The Border Patrol is understandably touchy about this reputation. They think the Jack Nicholson film The Border, where all agents and officers are corrupt, is funny as hell. They recommend a good Charles Bronson film about the Border Patrol if you want to know what it’s really like. Something a little more straight up, more cowboy —cowboy in a good way, in the traditional way.
The five men rushed toward the truck.
“They’re dying,” they gasped.
“Men. Back there. Amigos.”
Seventeen men, they said.
Agent F. gave them water. They gulped. They puked the water back out and didn’t care. They drank more.
Seventeen. Then thirty. One man thought there were seventy bodies fallen behind them.
When Agent F. called it in to Wellton, the station’s supervisory officer said, “Oh, shit.”
For a long time, the Border Patrol had worried that something bad was coming. Something to match or outstrip the terrible day in 1980 when a group of Salvadorans was abandoned in Organ Pipe Cactus National Monument, and thirteen of them died. If it was the Border Patrol’s job to apprehend lawbreakers, it was equally their duty to save the lost and the dying.
The guys at Wellton knew the apocalypse had finally come.
Southern Arizona is divided into two Border Patrol sectors, Tucson and Yuma. Fifteen hundred agents patrol Tucson sector; three hundred work Yuma. Tucson handles the eastern half of the state, starting at the small city of Ajo and covering Tucson, Nogales, Douglas, Patagonia, and so on. Yuma sector patrols the west, all the way to the Colorado River and beyond. They are responsible for Gila Bend, Dateland, Wellton, San Luis, and Yuma. Strangely enough, they also patrol into California’s Imperial County. This has caused legal tribulations with the Mexican consulate in Calexico, California: illegals apprehended in eastern California should be tried in San Diego, but they are transported to Phoenix, where their cases are heard. Responsibility for these people can stretch from San Diego to Calexico to Tucson and finally to Phoenix. It only adds to the general chaos that rules the border, a chaos that the Tucson consul calls “the politics of stupidity.”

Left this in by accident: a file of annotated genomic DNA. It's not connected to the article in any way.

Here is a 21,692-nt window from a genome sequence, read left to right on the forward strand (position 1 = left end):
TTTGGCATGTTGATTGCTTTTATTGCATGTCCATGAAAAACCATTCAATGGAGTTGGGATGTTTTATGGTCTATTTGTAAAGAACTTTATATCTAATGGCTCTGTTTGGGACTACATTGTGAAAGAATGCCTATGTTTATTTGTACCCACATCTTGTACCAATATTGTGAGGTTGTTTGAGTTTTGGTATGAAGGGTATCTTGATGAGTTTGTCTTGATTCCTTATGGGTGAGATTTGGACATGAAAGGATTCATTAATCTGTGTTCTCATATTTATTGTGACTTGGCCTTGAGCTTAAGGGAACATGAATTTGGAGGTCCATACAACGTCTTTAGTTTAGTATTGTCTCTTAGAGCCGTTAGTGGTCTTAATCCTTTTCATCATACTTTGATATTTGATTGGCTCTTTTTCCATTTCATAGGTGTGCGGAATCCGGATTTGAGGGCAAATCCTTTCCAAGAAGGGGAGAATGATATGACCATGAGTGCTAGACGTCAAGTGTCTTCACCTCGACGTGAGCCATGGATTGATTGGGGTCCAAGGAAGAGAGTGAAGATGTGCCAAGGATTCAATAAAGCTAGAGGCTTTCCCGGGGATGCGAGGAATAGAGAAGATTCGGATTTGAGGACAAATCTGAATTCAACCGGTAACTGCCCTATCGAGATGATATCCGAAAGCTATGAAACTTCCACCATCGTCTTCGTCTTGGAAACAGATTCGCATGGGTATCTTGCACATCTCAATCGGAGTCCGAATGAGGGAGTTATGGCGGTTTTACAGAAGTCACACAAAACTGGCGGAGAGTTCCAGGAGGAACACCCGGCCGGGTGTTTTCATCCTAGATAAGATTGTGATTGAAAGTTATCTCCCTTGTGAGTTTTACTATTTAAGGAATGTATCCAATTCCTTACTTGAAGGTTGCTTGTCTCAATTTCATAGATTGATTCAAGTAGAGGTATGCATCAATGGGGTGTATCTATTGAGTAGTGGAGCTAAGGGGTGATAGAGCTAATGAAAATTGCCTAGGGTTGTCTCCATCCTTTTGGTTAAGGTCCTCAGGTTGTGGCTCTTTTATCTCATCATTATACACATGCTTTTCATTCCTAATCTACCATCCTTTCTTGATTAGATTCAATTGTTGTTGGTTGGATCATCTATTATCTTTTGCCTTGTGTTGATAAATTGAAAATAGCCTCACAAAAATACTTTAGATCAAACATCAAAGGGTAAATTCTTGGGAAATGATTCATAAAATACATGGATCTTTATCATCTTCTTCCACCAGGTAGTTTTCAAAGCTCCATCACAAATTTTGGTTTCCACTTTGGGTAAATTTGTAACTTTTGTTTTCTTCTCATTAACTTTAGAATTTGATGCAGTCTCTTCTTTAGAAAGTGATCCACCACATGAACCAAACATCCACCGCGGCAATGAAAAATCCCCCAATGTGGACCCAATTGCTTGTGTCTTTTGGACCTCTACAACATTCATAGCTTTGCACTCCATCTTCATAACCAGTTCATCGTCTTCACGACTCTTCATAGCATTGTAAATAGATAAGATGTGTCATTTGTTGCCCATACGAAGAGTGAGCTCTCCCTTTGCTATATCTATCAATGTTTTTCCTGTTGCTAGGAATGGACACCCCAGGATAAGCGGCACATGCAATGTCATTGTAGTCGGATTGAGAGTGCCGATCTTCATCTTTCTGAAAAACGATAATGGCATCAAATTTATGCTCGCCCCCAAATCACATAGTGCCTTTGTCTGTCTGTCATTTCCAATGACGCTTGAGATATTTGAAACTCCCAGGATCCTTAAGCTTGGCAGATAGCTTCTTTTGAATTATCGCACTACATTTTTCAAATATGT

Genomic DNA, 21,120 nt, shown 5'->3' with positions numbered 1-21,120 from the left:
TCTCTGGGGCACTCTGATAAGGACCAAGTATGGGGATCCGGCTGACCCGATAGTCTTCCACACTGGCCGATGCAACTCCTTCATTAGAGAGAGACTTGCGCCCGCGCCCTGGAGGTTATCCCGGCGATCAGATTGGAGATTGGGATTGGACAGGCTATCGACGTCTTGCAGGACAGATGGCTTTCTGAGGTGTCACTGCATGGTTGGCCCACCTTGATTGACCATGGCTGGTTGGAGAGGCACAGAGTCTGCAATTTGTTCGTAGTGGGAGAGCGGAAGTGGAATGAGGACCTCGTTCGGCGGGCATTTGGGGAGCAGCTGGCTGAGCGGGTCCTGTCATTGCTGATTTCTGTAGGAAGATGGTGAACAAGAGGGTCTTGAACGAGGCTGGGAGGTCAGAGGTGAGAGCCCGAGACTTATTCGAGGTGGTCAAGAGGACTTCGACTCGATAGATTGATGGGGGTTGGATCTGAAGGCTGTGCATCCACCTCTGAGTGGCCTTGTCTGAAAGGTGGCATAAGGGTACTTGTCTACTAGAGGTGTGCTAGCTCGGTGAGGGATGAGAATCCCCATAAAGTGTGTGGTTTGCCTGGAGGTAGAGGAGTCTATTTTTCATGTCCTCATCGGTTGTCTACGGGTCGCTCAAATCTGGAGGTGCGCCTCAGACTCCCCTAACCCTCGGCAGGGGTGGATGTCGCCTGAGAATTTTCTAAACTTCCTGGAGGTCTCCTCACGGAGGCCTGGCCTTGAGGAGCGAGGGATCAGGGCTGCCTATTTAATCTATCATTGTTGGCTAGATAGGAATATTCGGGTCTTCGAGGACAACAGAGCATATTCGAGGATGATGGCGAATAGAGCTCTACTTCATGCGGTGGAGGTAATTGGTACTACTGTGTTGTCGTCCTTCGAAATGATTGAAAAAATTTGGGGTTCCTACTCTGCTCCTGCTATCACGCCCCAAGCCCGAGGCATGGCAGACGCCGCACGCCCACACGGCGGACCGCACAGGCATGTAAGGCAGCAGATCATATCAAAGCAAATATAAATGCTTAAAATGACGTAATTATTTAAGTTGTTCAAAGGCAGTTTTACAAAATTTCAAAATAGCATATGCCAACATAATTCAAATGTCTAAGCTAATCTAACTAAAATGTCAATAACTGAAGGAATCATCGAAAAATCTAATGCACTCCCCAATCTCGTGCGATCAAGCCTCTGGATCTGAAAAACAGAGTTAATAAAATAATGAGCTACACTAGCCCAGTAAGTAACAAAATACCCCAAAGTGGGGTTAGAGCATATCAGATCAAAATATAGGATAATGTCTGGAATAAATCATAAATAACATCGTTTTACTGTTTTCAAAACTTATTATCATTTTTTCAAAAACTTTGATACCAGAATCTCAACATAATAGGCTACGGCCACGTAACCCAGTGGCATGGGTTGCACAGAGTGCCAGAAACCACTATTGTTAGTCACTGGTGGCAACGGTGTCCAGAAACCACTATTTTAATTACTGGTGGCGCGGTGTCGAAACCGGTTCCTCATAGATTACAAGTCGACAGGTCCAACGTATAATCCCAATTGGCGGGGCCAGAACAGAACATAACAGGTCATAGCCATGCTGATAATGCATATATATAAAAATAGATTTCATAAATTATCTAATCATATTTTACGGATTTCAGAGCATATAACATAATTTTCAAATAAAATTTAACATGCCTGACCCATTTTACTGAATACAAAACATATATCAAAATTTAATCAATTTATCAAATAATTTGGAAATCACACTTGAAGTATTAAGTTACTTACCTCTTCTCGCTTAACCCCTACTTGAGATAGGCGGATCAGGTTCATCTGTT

Both Border Patrol sectors had been hammered by growing tidal waves of illegals. Urban crossings had been sealed off, and now smaller rural crossings were systematically clamping down. Operation Gatekeeper, the final solution to the border crossings, introduced by California in the late nineties, had ushered in a new era of secure urban borders and trampled wilderness. San Diego, Calexico, Yuma, El Paso, Nogales, Douglas, they were all becoming harder to get through. This looked great for the politicians of the cities. Voila! No more Mexicans!
Bigger fences, floodlights, a Border Patrol truck every half-mile, sensors, infrared spy videos, night vision cameras, Immigration and Naturalization Service checkpoints on all major freeways in and out of town, more agents.
But now, smaller, rougher places were becoming hot spots. The drug-smuggling village of Naco, for example. The small chicken-scratch settlement of Sasabe. The Tohono O’Odham reservation’s small villes.
And astounding numbers of hum
ans were moving through their deserts. Organ Pipe Cactus National Monument, a relatively compact portion of Tucson sector, was withering under two hundred thousand walkers passing through every year. Deaths were on the rise: in the half decade before Mike F. found the five walkers on Vidrios Drag, more than two thousand people had died along the Mexican border. Death by sunlight, hyper-thermia, was the main culprit. But illegals drowned, froze, committed suicide, were murdered, were hit by trains and trucks, were bitten by rattlesnakes, had heart attacks.
The unofficial policy was to let them lie where they were found, resting in peace where they fell. Any fan of Joseph Wambaugh books or cop shows on TV can figure out the rest of the story. All cases, for all cops, require paperwork. The Border Patrol is no different. Each corpse generates a case file. Every unidentified corpse represents one case forever left open—you can never close the case if you can never find out who the dead walker was or where he or she came from. But uncollected—unreported—bones generate no files. Besides, how do the agents know if the bones are one hundred years old?
The Arizona Border Patrol’s beat included this deadly western desert, a region enclosing Organ Pipe and the Cabeza Prieta wilderness, the Papago (Tohono O’Odham) reservation, the northern fingers of the Mexican Pinacate desert, the Goldwater bombing range, and the dreaded Camino del Diablo—the Devil’s Highway. It is a vast trapezoid of land, bound by I-19 to the east, and the Colorado River to the west; I-8 to the north, and Mexican Route 2 and the imaginary border to the south.
You’d be hard pressed to meet a Border Patrol agent in either southern Arizona sector who had not encountered death. It would be safe to say that every one of them, except for the rankest probie just out of the academy, had handled at least one dead body. And they all knew the locations of unidentified skeletons and skulls. Bones peppered the entire region.